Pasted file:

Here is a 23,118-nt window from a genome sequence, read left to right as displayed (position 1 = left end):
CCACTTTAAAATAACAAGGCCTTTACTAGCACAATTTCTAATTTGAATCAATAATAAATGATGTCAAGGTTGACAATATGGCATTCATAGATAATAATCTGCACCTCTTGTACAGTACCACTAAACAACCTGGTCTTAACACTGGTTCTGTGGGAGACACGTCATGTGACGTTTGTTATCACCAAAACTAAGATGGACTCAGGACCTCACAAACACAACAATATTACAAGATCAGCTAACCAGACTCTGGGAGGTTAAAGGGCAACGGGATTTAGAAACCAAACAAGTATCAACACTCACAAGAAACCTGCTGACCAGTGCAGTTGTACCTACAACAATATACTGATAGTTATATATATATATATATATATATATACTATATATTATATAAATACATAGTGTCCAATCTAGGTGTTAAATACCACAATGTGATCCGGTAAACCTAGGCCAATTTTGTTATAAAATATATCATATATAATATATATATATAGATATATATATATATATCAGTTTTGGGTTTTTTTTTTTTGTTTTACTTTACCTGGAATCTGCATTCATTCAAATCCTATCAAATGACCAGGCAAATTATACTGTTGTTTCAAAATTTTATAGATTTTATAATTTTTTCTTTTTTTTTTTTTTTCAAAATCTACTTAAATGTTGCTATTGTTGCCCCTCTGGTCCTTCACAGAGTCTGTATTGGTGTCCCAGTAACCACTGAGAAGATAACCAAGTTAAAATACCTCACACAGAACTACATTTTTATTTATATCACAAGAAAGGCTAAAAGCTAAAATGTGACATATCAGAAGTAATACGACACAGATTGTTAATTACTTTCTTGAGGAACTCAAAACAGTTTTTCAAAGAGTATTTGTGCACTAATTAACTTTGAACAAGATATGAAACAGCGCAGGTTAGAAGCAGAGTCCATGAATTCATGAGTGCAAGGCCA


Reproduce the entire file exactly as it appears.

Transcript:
Here is a 23,118-nt window from a genome sequence, read left to right as displayed (position 1 = left end):
CCACTTTAAAATAACAAGGCCTTTACTAGCACAATTTCTAATTTGAATCAATAATAAATGATGTCAAGGTTGACAATATGGCATTCATAGATAATAATCTGCACCTCTTGTACAGTACCACTAAACAACCTGGTCTTAACACTGGTTCTGTGGGAGACACGTCATGTGACGTTTGTTATCACCAAAACTAAGATGGACTCAGGACCTCACAAACACAACAATATTACAAGATCAGCTAACCAGACTCTGGGAGGTTAAAGGGCAACGGGATTTAGAAACCAAACAAGTATCAACACTCACAAGAAACCTGCTGACCAGTGCAGTTGTACCTACAACAATATACTGATAGTTATATATATATATATATATATATATACTATATATTATATAAATACATAGTGTCCAATCTAGGTGTTAAATACCACAATGTGATCCGGTAAACCTAGGCCAATTTTGTTATAAAATATATCATATATAATATATATATATAGATATATATATATATATCAGTTTTGGGTTTTTTTTTTTTGTTTTACTTTACCTGGAATCTGCATTCATTCAAATCCTATCAAATGACCAGGCAAATTATACTGTTGTTTCAAAATTTTATAGATTTTATAATTTTTTCTTTTTTTTTTTTTTTCAAAATCTACTTAAATGTTGCTATTGTTGCCCCTCTGGTCCTTCACAGAGTCTGTATTGGTGTCCCAGTAACCACTGAGAAGATAACCAAGTTAAAATACCTCACACAGAACTACATTTTTATTTATATCACAAGAAAGGCTAAAAGCTAAAATGTGACATATCAGAAGTAATACGACACAGATTGTTAATTACTTTCTTGAGGAACTCAAAACAGTTTTTCAAAGAGTATTTGTGCACTAATTAACTTTGAACAAGATATGAAACAGCGCAGGTTAGAAGCAGAGTCCATGAATTCATGAGTGCAAGGCCA